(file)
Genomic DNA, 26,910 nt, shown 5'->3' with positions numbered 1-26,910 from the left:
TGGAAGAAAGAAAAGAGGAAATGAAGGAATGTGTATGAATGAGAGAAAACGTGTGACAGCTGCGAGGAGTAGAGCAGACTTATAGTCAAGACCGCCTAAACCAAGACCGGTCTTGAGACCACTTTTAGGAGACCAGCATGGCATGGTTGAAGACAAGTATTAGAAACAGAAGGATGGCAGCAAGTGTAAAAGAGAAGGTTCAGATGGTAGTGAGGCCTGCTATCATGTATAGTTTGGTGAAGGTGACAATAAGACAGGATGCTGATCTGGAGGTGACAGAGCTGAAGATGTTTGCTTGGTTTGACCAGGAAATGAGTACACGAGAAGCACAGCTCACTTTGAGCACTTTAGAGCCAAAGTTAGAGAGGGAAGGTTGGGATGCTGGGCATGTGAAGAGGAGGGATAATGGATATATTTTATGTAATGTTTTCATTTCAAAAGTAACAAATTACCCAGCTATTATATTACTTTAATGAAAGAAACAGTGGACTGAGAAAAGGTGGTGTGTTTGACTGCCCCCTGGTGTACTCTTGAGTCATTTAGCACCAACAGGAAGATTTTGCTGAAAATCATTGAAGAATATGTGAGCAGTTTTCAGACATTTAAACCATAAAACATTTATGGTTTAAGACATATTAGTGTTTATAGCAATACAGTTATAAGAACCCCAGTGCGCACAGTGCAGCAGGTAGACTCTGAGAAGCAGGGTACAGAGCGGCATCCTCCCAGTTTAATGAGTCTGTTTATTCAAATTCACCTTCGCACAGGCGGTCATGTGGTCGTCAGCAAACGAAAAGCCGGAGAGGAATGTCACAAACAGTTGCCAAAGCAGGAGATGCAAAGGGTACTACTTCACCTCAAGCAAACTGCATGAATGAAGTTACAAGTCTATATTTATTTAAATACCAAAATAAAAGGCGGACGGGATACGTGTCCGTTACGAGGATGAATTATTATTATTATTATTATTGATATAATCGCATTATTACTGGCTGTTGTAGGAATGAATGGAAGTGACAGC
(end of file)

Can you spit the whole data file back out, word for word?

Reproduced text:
Genomic DNA, 26,910 nt, shown 5'->3' with positions numbered 1-26,910 from the left:
TGGAAGAAAGAAAAGAGGAAATGAAGGAATGTGTATGAATGAGAGAAAACGTGTGACAGCTGCGAGGAGTAGAGCAGACTTATAGTCAAGACCGCCTAAACCAAGACCGGTCTTGAGACCACTTTTAGGAGACCAGCATGGCATGGTTGAAGACAAGTATTAGAAACAGAAGGATGGCAGCAAGTGTAAAAGAGAAGGTTCAGATGGTAGTGAGGCCTGCTATCATGTATAGTTTGGTGAAGGTGACAATAAGACAGGATGCTGATCTGGAGGTGACAGAGCTGAAGATGTTTGCTTGGTTTGACCAGGAAATGAGTACACGAGAAGCACAGCTCACTTTGAGCACTTTAGAGCCAAAGTTAGAGAGGGAAGGTTGGGATGCTGGGCATGTGAAGAGGAGGGATAATGGATATATTTTATGTAATGTTTTCATTTCAAAAGTAACAAATTACCCAGCTATTATATTACTTTAATGAAAGAAACAGTGGACTGAGAAAAGGTGGTGTGTTTGACTGCCCCCTGGTGTACTCTTGAGTCATTTAGCACCAACAGGAAGATTTTGCTGAAAATCATTGAAGAATATGTGAGCAGTTTTCAGACATTTAAACCATAAAACATTTATGGTTTAAGACATATTAGTGTTTATAGCAATACAGTTATAAGAACCCCAGTGCGCACAGTGCAGCAGGTAGACTCTGAGAAGCAGGGTACAGAGCGGCATCCTCCCAGTTTAATGAGTCTGTTTATTCAAATTCACCTTCGCACAGGCGGTCATGTGGTCGTCAGCAAACGAAAAGCCGGAGAGGAATGTCACAAACAGTTGCCAAAGCAGGAGATGCAAAGGGTACTACTTCACCTCAAGCAAACTGCATGAATGAAGTTACAAGTCTATATTTATTTAAATACCAAAATAAAAGGCGGACGGGATACGTGTCCGTTACGAGGATGAATTATTATTATTATTATTATTGATATAATCGCATTATTACTGGCTGTTGTAGGAATGAATGGAAGTGACAGC